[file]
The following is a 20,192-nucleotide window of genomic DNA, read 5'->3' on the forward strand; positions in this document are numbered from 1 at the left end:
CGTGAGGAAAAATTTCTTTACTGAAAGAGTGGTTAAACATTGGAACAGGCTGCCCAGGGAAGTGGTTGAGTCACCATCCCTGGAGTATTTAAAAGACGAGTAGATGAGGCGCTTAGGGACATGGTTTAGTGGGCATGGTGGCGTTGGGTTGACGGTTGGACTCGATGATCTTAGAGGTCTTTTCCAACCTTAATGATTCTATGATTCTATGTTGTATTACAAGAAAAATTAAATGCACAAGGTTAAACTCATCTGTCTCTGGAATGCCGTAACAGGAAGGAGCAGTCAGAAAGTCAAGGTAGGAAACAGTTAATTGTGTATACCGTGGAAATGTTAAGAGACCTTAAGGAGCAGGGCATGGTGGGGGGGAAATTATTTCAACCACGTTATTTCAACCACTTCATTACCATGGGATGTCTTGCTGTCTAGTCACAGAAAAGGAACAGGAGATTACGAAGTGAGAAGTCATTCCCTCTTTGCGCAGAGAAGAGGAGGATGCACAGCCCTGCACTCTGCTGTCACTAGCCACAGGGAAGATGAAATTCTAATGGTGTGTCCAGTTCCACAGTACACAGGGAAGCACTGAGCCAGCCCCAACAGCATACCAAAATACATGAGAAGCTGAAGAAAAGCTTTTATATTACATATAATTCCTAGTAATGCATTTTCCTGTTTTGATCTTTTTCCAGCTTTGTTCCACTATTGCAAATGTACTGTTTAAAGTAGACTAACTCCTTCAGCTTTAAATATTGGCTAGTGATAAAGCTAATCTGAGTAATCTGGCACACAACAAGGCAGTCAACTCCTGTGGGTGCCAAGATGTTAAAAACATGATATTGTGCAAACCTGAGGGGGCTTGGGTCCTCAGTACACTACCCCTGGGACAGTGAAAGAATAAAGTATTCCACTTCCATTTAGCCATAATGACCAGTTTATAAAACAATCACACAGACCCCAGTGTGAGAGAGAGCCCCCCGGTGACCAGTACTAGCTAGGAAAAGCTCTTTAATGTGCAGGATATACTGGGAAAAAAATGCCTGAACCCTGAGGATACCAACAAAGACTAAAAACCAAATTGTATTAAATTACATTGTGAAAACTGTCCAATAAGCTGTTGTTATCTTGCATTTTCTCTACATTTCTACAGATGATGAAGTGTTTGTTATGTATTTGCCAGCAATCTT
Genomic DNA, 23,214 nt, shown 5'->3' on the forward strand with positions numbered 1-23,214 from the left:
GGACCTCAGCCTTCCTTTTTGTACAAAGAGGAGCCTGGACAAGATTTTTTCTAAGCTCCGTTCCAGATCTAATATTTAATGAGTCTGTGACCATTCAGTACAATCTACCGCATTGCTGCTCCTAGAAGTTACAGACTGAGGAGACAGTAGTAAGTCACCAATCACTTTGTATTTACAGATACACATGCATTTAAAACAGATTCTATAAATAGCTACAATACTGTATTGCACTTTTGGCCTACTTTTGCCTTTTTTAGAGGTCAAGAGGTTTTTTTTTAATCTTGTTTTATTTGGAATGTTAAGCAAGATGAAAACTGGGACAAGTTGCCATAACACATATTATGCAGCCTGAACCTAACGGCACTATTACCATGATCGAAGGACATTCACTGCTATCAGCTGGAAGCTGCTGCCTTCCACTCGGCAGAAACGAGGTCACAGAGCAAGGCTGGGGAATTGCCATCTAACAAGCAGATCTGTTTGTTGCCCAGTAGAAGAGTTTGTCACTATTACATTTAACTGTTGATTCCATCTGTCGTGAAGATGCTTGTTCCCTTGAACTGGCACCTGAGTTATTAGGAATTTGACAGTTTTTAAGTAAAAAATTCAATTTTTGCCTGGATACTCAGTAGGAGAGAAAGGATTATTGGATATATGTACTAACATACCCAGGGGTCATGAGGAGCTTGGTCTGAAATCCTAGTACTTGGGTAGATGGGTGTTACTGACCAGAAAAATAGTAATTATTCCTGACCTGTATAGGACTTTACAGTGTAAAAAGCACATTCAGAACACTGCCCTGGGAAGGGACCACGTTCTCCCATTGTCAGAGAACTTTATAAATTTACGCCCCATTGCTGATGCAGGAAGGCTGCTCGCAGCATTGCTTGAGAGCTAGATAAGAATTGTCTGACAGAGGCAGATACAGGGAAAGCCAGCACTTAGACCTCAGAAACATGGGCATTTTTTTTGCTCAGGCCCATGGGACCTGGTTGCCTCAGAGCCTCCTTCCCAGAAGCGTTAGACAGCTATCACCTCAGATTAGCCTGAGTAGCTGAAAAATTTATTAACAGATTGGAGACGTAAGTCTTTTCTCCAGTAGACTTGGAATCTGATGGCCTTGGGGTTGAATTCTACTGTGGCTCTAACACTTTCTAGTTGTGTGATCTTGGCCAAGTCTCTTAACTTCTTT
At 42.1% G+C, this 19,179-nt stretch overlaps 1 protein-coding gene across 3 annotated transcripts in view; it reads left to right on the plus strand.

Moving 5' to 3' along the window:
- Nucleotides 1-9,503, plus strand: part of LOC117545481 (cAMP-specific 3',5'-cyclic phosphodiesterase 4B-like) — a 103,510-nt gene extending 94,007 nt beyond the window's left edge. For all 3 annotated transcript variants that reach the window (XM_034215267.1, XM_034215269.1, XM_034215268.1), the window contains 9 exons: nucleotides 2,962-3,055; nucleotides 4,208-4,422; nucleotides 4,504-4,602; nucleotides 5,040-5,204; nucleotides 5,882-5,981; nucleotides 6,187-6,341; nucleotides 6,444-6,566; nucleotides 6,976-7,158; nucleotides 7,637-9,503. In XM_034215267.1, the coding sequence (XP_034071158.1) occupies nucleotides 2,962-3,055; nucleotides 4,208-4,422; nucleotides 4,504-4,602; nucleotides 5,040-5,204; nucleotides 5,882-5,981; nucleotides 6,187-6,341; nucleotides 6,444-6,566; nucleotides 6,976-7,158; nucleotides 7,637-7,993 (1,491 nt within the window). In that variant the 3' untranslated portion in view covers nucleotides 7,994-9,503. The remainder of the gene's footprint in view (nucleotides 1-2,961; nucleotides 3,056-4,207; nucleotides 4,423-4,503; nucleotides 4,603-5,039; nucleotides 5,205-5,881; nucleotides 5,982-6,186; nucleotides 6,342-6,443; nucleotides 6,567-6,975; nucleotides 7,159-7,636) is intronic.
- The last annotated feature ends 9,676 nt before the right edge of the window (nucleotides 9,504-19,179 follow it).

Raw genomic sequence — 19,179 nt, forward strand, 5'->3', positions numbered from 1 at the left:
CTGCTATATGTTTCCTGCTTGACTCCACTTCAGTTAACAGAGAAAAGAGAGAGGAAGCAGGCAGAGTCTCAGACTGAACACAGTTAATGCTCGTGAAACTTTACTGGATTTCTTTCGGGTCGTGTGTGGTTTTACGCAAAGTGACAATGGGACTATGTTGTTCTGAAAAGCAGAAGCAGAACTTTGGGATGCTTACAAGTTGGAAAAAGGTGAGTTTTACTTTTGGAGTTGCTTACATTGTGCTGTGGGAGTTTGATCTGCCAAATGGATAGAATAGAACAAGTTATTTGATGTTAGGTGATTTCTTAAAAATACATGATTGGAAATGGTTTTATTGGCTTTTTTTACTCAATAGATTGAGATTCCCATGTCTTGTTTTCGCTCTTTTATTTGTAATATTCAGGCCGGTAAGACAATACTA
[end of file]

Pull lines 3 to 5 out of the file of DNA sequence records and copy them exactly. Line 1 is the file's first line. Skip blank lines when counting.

Genomic DNA, 23,214 nt, shown 5'->3' on the forward strand with positions numbered 1-23,214 from the left:
GGACCTCAGCCTTCCTTTTTGTACAAAGAGGAGCCTGGACAAGATTTTTTCTAAGCTCCGTTCCAGATCTAATATTTAATGAGTCTGTGACCATTCAGTACAATCTACCGCATTGCTGCTCCTAGAAGTTACAGACTGAGGAGACAGTAGTAAGTCACCAATCACTTTGTATTTACAGATACACATGCATTTAAAACAGATTCTATAAATAGCTACAATACTGTATTGCACTTTTGGCCTACTTTTGCCTTTTTTAGAGGTCAAGAGGTTTTTTTTTAATCTTGTTTTATTTGGAATGTTAAGCAAGATGAAAACTGGGACAAGTTGCCATAACACATATTATGCAGCCTGAACCTAACGGCACTATTACCATGATCGAAGGACATTCACTGCTATCAGCTGGAAGCTGCTGCCTTCCACTCGGCAGAAACGAGGTCACAGAGCAAGGCTGGGGAATTGCCATCTAACAAGCAGATCTGTTTGTTGCCCAGTAGAAGAGTTTGTCACTATTACATTTAACTGTTGATTCCATCTGTCGTGAAGATGCTTGTTCCCTTGAACTGGCACCTGAGTTATTAGGAATTTGACAGTTTTTAAGTAAAAAATTCAATTTTTGCCTGGATACTCAGTAGGAGAGAAAGGATTATTGGATATATGTACTAACATACCCAGGGGTCATGAGGAGCTTGGTCTGAAATCCTAGTACTTGGGTAGATGGGTGTTACTGACCAGAAAAATAGTAATTATTCCTGACCTGTATAGGACTTTACAGTGTAAAAAGCACATTCAGAACACTGCCCTGGGAAGGGACCACGTTCTCCCATTGTCAGAGAACTTTATAAATTTACGCCCCATTGCTGATGCAGGAAGGCTGCTCGCAGCATTGCTTGAGAGCTAGATAAGAATTGTCTGACAGAGGCAGATACAGGGAAAGCCAGCACTTAGACCTCAGAAACATGGGCATTTTTTTTGCTCAGGCCCATGGGACCTGGTTGCCTCAGAGCCTCCTTCCCAGAAGCGTTAGACAGCTATCACCTCAGATTAGCCTGAGTAGCTGAAAAATTTATTAACAGATTGGAGACGTAAGTCTTTTCTCCAGTAGACTTGGAATCTGATGGCCTTGGGGTTGAATTCTACTGTGGCTCTAACACTTTCTAGTTGTGTGATCTTGGCCAAGTCTCTTAACTTCTTT
At 42.1% G+C, this 19,179-nt stretch overlaps 1 protein-coding gene across 3 annotated transcripts in view; it reads left to right on the plus strand.